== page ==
Fusion GPS’ Glenn Simpson’s January 2018 testimony before the House Permanent Subcommittee on Intelligence mentioned Trump having had relationship with Bear Stearns:

[SIMPSON]… There’s the Trump vodka business that was earlier. And then ultimately, you know, what we came to realize was that the money was actually coming out of Russia and going into his properties in Florida and New York and Panama and Toronto and these other places.

And what we, you know, gradually begun to understand, which, you know, I suppose I should kick myself for not figuring out earlier, but I don’t know that much about the real estate business, which is I alluded to this earlier, so, you know, by 2003, 2004, Donald Trump was not able to get bank credit for — and if you’re a real estate developer and you can’t get bank loans, you know, you’ve got a problem.

And all these guys, they used leverage like, you know, — so there’s alternative systems of financing, and sometimes it’s — well, there’s a variety of alternative systems of financing. But in any case, you need alternative financing.

One of the things that we now know about how the condo projects were financed is that you have to — you can get credit if you can show that you’ve sold a certain number of units.

So it turns out that, you know, one of the most important things to look at is — this is especially true of the early overseas developments, like Toronto and Panama — you can get credit if you can show that you sold a certain percentage of your units.

And so the real trick is to get people who say they’ve bought those units, and that’s where the Russians are to be found, is in some of those pre-sales, is what they’re called. And that’s how, for instance, in Panama they got the credit of — they got a — Bear Stearns to issue a bond by telling Bear Stearns that they’d sold a bunch of units to a bunch of Russian gangsters.

And, of course, they didn’t put that in the underwriting information, they just said, we’ve sold a bunch of units and here’s who bought them, and that’s how they got the credit. So that’s sort of an example of the alternative financing. … [bold mine, excerpt pages 95-96]

We already know Trump and Epstein were friendly — enough so to party together. Was there some relationship between Epstein’s financial management firm and Trump’s business which might have helped Trump obtain access to Bear Stearns even while Trump was having difficulty getting credit elsewhere?

~ 0 ~

This is an open thread. What little stray things popped up recently that aren’t worth a post by themselves?


The Cohen Material Just Released By The Court

Okay, as you may recall, the Judge William Pauley in the Southern District of New York had indicated he would release additional materials from the Cohen case there. As some background, here is our friend Adam Klasfeld of Courthouse News (if you are on Twitter and not following Adam, you are doing it wrong). Here is a Twitter thread Adam did as background.

Here is a blurb from his original story on this:

The first time a tranche of search warrants against former Trump fixer Michael Cohen became public, U.S. prosecutors aggressively redacted those materials to protect what was then an ongoing campaign-finance probe.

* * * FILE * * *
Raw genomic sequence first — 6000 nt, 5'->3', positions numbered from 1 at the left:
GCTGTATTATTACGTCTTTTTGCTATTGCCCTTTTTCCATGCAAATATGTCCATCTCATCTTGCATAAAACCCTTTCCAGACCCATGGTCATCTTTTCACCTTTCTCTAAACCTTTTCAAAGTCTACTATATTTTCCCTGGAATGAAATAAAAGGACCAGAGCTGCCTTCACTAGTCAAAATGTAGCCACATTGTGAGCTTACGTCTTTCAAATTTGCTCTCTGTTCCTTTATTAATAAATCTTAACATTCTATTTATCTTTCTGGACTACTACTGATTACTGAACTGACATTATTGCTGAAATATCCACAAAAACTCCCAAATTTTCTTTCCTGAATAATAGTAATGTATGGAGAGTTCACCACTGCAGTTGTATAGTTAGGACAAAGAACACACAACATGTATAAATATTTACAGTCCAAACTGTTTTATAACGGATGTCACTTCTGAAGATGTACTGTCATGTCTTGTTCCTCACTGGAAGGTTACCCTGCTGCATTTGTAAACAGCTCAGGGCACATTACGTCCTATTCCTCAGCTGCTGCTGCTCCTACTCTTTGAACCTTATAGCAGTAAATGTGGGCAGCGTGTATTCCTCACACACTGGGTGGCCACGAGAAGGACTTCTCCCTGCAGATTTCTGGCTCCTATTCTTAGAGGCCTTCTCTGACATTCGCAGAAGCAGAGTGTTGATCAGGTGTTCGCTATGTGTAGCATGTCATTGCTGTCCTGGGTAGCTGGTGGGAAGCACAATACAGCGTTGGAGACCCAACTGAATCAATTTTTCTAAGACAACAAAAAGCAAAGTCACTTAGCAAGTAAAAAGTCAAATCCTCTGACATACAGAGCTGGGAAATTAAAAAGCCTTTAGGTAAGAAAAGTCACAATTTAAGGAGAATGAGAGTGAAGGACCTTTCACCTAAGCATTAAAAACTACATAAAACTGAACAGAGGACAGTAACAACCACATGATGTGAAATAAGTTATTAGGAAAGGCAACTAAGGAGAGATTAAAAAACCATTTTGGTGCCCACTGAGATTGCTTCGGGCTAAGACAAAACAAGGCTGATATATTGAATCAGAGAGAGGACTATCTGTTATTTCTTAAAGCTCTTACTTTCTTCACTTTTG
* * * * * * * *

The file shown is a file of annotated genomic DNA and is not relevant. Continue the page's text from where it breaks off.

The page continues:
Michael Cohen, President Donald Trump’s former personal attorney, stops to talk to a member of the press on May 4, 2019, in New York. Cohen reported to a federal prison on May 6 to begin serving a three-year sentence for campaign-finance violations, tax evasion, bank fraud and lying to Congress. AP Photo/Jonathan Carroll)
Announcing that investigation’s end, a judge ordered prosecutors on Wednesday to quickly disclose new information about how Cohen paid two women to silence their stories about supposed affairs with President Donald Trump.

“The campaign finance violations discussed in the materials are a matter of national importance,” U.S. District Judge William H Pauley III wrote. “Now that the government’s investigation into those violations has concluded, it is time that every American has an opportunity to scrutinize the materials.”

That moment is now. And, without further adieu, here are the newly released materials:

Cover Letter

Exhibit 1

Exhibit 2

Exhibit 3

Exhibit 4

Exhibit 5

Exhibit 6

Exhibit 7

Exhibit 8

Exhibit 9

Okay folks, this is a working thread. I have gotten it up as fast as possible, but there was a LOT of documents to download, and then upload. Have at it. There are many fascinating things in there, but many were known already. It is the newly unredacted stuff that is important. Happy hunting!


Ted Stevens, The “Toobz”, And The Idiocy Of The Internet

Alright, this will be a fairly short post, but I would like to remind people of some things. Namely, regarding Ted Stevens. As background, Marcy wrote a serious, and important, post on the Trumps Organization’s curious, and semi-hilarious, use of Microsoft. And, yes, Marcy is right, it was amazingly stupid. From clackers whining that Hillary Clinton had insecure internet. If it was not so stupid, it would be extra laughable.

But I want to cut back to something different. In comments, Rayne Loled at Ted Stevens and, then, a relatively new commenter (like just today as far as I can tell), “CJ” chimed in with:

Bizarrely, it’s not an entirely bad metaphor, though that’s probably accidental on his part. See, e.g., Andrew Blum’s “Tubes: A Journey to the Center of the Internet”.

This is bunk. Blum, and his book, tried to make hay off of Stevens, and at his expense, but without giving him much of his due, nor acknowledging how the “tubes” of the internet falsely allowed the demonization of Stevens and cheerleader his prosecution. A prosecution that turned out to be false and craven. In a review in the New York Times in 2012, Dwight Garner noted: